If there are other countries, and we have enough information, they weren't put on the travel ban.

CUOMO: Right, but I -- explain to me why Afghanistan and Pakistan don't make the list of places where you don't know enough about where it's coming back. Again, Pakistan, you found Osama bin Laden in Pakistan. Obviously, there's a lot of unknowns going on there and everyone knows that Afghanistan's infrastructure, you know, is all than any other word you want to use other than competent.

So, why wouldn't they make the list?

HALEY: Because Osama bin Laden did not come to America. And I think that's just it. In those countries, we have information that we feel like we can obviously monitor, and we can screen and we can make sure exactly who is coming into our country.

In those other countries on the travel ban, we don't have that. And the goal is not just to keep everybody out of America. The goal is to make sure that anybody that comes into our country we know exactly who they are, where they're from, and what their intentions are.

And I think it speaks volumes that we have not had any problems so far. We are not seeing any sort of threats but I think it's this president trying to be very careful and make sure that we're not going to allow any of those threats to come into the country. And so, he's trying to protect Americans on the homeland, and he's trying to protect Americans abroad.

CUOMO: And last question to you, Madam Ambassador. The idea of being results-oriented, we're not going to have a set timetable. You're going to have to get certain benchmarks met and that will wind up triggering movements in and around the country.

It sounds like that's a suggestion of duration and that you're going to be there longer, and if you will remember how we got to where we are right now, it started that way. It started as benchmarks for seeing different types of capabilities of security and reliance upon themselves, and it moved to time lines, because they weren't getting it done and people wanted Americans out, people like Donald Trump.

So, what do you say to the American people about what they heard last night? Was this an admission this is going to be a long war and Americans are going to be committed for a very long time, there and elsewhere?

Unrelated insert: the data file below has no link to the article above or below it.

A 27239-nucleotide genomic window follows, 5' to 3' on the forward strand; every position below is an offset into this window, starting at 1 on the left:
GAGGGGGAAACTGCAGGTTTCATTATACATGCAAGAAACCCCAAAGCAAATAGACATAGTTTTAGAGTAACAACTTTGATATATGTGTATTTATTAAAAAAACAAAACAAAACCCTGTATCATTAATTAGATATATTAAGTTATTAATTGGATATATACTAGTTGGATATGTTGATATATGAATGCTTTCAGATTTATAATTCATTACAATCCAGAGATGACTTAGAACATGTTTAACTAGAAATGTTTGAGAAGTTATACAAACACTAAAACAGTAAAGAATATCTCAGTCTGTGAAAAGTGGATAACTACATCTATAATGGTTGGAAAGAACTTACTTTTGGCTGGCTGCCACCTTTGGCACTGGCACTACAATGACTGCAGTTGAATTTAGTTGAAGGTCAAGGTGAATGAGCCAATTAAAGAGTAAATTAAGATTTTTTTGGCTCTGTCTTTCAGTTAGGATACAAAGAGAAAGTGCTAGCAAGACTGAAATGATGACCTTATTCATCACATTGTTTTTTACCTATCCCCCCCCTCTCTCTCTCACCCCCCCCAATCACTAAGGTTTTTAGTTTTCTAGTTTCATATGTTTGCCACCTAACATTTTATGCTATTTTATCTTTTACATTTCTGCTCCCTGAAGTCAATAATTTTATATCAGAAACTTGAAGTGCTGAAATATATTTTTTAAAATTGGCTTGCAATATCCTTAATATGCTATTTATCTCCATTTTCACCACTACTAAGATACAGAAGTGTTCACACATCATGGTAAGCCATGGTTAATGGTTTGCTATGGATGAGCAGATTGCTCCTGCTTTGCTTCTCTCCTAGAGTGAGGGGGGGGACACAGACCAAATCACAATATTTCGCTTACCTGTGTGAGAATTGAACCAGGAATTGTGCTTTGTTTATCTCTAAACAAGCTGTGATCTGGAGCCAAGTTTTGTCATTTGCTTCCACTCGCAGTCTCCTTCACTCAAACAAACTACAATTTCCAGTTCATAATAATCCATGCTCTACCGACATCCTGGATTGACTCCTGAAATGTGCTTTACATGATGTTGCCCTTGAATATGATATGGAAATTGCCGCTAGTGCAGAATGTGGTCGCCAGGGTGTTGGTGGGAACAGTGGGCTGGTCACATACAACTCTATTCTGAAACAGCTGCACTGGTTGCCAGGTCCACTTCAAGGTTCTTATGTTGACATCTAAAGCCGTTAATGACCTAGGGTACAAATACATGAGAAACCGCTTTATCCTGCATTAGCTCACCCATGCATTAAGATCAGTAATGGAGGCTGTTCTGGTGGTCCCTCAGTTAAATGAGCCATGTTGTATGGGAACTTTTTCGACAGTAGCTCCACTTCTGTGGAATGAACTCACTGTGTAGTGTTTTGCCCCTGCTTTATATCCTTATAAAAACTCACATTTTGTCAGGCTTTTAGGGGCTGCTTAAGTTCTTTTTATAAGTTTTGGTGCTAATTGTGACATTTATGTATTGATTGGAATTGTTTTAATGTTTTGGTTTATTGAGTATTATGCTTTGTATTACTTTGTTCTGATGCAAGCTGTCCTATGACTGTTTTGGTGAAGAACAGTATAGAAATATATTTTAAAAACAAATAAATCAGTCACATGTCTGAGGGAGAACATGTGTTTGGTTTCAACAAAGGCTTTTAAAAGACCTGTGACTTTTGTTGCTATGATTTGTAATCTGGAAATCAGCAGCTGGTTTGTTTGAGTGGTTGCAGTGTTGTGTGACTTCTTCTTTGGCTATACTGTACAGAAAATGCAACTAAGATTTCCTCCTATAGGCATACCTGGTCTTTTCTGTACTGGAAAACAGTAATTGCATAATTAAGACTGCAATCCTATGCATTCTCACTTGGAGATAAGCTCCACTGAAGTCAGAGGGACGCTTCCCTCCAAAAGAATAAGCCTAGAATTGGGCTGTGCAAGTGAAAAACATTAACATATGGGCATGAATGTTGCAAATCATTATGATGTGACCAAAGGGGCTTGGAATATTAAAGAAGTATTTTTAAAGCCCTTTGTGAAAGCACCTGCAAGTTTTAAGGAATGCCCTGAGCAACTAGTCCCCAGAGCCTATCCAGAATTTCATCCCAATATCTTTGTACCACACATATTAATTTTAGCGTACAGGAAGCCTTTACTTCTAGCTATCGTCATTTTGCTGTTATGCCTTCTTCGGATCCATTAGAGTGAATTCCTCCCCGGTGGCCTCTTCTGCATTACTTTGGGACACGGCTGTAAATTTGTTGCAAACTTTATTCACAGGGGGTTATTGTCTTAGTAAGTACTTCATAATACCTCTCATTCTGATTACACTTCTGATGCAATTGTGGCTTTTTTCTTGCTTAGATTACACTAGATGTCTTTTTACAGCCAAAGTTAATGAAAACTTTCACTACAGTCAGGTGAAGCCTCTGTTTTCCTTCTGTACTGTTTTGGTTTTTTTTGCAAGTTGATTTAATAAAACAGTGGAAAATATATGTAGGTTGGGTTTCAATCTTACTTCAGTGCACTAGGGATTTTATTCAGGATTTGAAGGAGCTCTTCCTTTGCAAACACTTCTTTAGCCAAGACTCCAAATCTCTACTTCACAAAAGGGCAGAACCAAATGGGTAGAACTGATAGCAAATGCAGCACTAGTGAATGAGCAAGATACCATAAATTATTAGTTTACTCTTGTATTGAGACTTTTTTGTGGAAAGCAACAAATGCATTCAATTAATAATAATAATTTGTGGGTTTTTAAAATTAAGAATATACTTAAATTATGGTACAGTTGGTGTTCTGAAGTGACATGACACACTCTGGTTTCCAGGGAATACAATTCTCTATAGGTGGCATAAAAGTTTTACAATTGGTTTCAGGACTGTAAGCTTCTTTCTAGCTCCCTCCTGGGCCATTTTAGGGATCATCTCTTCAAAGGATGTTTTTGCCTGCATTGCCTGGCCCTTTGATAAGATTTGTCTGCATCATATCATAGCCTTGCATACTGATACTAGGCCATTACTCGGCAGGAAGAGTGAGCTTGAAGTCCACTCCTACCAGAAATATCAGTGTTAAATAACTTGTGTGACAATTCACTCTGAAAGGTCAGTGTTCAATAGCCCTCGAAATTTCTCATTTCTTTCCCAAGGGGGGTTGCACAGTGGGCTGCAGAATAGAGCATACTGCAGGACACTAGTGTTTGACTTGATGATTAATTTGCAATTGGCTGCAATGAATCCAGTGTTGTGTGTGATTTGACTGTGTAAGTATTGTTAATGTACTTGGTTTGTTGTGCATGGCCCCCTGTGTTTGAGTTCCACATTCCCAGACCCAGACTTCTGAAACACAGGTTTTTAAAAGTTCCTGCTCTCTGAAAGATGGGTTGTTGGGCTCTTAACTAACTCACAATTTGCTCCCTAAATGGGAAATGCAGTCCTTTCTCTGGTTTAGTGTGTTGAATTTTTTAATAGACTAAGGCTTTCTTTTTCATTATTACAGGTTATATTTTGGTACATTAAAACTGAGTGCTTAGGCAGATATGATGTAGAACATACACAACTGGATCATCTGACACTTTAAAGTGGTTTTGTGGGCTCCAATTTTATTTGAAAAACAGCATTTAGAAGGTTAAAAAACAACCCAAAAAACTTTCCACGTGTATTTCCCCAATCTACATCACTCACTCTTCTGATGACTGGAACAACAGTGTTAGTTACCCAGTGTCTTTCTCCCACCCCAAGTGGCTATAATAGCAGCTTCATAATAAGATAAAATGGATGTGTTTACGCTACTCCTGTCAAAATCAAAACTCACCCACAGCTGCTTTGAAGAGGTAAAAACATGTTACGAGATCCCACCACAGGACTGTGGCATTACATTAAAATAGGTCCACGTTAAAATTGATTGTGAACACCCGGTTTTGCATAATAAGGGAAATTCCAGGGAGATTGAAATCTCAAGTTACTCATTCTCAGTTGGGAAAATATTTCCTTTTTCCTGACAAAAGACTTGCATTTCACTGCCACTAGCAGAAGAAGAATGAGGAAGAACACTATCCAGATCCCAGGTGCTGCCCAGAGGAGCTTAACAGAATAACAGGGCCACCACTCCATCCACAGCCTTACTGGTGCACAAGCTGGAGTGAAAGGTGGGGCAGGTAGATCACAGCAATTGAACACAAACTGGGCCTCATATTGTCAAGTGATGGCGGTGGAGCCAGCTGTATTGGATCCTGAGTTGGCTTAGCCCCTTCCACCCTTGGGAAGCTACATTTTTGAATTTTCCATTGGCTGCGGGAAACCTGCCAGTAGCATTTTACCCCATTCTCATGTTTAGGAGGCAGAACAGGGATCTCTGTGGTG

HALEY: Well, I think we all as Americans should want this president and want our military to be successful. So, we can downplay every part of this that we want to.

[06:55:01] But at the end of the day, all the generals came together. The national security team came together and this president made some decisions. And I can tell you the decisions he made are very different from anything that's happened before. We're not talking about duration, because we're not focused on time.

We're not talking about troop numbers because we're not focused on troop numbers. What we are focused on is results, stomping out terrorism, doing whatever it takes.

You've seen the president do this with ISIS in Syria and Iraq. Now, we're getting ready to do it in Afghanistan. And I think the American people should have faith in their military and know that this is something the generals strongly believe in. And I believe the generals, I've seen their work and I think we should all as Americans support them.

CUOMO: U.S. ambassador to the United Nations, Nikki Haley, thank you for being on NEW DAY.

HALEY: OK. Thanks so much.

CUOMO: Alisyn?


So, President Trump vowed to pull U.S. troops out of Afghanistan as we've been talking about. But last night, he told the nation a much different story, so how do his die-hard supporters feel about this decision? We have another one of our trademark voter panels next.



TRUMP: We are not nation building again. We are killing terrorists.

REP. PAUL RYAN (R), WISCONSIN, SPEAKER OF THE HOUSE: I think I heard a new Trump strategy, or a doctrine, a principled realism.

TRUMP: We will not talk about numbers of troops or our plans for further military activities.

UNIDENTIFIED MALE: You cannot conduct a war that is secret from the American people.


TRUMP: Love for America requires love for all of its people.

UNIDENTIFIED MALE: What we saw was a president who is a uniter when he reads from a teleprompter but a divider when he speaks from the heart.

UNIDENTIFIED FEMALE: Now, he's going to Arizona where things are going to be hot. I mean, tensions are very high.

UNIDENTIFIED MALE: In Phoenix, this actually is a campaign rally. This is not the time for a visit of this nature.

ANNOUNCER: This is NEW DAY with Chris Cuomo and Alisyn Camerota. (END VIDEOTAPE)

CAMEROTA: Good morning, everyone. Welcome to your NEW DAY.

Up first, President Trump reversing course, recommitting the U.S. to the war in Afghanistan. But he did not offer specifics about troop levels or a timetable. The president also did not give benchmarks for how to measure success.

CUOMO: The president kicking off his primetime address, however, by attempting to clean up his controversial response to Charlottesville.